As early as the end of the 19th century, Ernest Chantre brought back a number of stone tools and remains of human mummies, but it was mainly the missions of Louis Lortet and Claude Gaillard in the early 20th century that expanded the collections.
Close collaborations developed between Louis Lortet and the Egyptologist Gaston Maspéro, then director of the Egyptian Antiquities department in Cairo. This gave the museum the chance to organise a number of digs on necropolises at famous sites such as Luxor, Karnak, Giza, etc. Though they expanded the collections of human mummies, grave goods, and other archaeological artefacts, it was the collection of animal mummies that grew most. With 2,500 conserved specimens, the Musée des Confluences currently still has the biggest collection of animal mummies in the world outside the Cairo museum.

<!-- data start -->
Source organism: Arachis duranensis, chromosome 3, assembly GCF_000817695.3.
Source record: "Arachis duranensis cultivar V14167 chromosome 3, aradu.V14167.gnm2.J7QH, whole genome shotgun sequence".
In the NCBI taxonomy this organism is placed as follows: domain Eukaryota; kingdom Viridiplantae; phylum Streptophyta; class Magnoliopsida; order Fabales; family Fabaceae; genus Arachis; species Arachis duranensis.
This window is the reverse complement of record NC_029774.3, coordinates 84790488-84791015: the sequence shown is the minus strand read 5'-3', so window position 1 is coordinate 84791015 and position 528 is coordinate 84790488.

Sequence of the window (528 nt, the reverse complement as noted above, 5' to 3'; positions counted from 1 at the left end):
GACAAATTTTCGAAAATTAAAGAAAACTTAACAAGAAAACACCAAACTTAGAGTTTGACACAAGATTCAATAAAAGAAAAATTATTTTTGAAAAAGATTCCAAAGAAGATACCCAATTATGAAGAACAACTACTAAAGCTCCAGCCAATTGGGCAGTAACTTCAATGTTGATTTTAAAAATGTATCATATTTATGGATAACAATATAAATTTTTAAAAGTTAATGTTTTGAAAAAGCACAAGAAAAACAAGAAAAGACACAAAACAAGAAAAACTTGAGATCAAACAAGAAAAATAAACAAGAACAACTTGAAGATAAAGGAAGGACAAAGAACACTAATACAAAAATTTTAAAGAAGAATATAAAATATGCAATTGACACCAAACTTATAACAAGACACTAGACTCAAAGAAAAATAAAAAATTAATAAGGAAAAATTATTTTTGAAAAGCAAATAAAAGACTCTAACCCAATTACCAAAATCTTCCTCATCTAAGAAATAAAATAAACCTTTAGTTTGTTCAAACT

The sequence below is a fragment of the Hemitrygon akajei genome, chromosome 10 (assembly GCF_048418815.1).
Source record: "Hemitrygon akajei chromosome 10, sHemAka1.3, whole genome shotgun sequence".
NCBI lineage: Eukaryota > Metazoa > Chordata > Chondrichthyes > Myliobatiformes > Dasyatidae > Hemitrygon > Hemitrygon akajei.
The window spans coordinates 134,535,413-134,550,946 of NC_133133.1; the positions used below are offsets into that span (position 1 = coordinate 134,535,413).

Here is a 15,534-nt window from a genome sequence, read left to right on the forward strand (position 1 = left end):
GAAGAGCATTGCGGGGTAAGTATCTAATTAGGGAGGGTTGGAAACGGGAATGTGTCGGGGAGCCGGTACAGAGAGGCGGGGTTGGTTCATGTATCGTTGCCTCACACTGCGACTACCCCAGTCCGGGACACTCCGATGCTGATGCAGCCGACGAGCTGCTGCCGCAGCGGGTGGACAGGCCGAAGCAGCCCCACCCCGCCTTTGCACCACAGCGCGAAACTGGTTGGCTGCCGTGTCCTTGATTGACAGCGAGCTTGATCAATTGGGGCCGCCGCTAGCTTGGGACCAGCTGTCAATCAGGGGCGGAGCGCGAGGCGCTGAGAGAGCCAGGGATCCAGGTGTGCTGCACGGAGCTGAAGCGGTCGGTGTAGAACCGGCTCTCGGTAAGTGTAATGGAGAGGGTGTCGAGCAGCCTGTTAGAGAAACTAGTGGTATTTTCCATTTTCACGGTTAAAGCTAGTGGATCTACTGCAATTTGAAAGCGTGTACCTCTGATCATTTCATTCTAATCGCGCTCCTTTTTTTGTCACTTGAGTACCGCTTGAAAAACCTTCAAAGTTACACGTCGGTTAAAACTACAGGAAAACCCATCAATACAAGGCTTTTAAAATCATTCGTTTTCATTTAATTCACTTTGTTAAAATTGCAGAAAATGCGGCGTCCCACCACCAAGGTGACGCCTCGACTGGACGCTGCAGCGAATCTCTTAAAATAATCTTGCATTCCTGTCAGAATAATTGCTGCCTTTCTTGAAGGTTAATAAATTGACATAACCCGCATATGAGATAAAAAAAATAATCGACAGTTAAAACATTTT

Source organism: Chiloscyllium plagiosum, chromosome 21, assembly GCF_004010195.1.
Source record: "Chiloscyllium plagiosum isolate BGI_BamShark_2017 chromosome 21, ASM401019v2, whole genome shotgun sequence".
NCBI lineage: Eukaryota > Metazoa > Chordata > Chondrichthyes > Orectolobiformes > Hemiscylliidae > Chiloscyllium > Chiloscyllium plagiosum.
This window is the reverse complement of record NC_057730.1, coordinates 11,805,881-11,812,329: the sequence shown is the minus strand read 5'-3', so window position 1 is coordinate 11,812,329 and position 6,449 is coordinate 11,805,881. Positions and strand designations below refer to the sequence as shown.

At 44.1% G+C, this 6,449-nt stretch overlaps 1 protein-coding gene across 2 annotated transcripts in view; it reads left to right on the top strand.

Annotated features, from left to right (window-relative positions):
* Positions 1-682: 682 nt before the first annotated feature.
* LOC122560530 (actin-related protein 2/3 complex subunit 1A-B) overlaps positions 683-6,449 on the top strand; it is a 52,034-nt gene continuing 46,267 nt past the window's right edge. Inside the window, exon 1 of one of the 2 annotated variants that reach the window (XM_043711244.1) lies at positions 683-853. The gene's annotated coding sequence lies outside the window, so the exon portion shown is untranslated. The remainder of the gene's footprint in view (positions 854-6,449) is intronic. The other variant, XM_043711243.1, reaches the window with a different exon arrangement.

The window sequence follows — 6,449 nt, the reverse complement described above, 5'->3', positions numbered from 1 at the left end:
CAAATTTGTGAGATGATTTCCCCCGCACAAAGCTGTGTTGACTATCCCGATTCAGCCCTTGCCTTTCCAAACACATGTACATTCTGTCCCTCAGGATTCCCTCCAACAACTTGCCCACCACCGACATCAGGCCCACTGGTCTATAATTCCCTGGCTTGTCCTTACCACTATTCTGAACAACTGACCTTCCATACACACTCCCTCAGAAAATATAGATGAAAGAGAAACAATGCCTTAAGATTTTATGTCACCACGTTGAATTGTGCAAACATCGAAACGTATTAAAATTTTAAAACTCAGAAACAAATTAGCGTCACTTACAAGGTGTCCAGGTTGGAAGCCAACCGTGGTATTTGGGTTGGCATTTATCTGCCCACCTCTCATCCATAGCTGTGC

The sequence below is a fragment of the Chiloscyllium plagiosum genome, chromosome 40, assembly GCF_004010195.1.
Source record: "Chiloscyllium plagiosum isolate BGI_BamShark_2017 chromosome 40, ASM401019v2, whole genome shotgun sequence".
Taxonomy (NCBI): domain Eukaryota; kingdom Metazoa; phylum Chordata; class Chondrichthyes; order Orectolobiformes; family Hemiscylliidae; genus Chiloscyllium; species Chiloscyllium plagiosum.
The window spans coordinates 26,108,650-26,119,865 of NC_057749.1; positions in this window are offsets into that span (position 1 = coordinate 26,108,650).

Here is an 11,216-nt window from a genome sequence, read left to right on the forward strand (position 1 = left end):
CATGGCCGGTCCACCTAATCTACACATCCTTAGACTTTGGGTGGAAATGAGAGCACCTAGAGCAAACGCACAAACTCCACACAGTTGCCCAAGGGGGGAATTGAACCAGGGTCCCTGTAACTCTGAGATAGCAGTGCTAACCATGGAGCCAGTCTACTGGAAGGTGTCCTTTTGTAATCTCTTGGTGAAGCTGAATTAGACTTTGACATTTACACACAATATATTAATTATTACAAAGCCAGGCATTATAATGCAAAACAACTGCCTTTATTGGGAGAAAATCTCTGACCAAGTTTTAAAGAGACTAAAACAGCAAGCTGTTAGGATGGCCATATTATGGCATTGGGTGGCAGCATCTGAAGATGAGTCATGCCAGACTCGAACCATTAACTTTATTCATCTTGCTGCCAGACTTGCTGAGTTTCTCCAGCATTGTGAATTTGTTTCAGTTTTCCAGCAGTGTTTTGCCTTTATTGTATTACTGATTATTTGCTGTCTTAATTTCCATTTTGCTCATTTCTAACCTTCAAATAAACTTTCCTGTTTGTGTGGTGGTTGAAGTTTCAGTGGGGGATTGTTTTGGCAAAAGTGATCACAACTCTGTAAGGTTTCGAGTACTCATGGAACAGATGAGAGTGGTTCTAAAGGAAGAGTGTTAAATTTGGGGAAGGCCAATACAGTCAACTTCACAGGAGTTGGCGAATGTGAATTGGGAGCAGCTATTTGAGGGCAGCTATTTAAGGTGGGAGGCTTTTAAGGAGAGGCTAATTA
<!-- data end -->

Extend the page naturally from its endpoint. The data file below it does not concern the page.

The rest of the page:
At the same time, Albert Gayet acquired a hundred or so fabrics and ten or so human mummies from his digs in Antinoöpolis for the museum. Finally, some artefacts came from the Koptos digs organised all the way back in 1910-1911 by Raymond Weill and Adolphe Reinach.
The museum also has a very fine pre-dynastic collection from digs at the Abydos and Nagada necropolises: varied ceramics, cosmetic palettes, statuettes of men and women “dancing”, plus two exceptional statuettes of bearded men.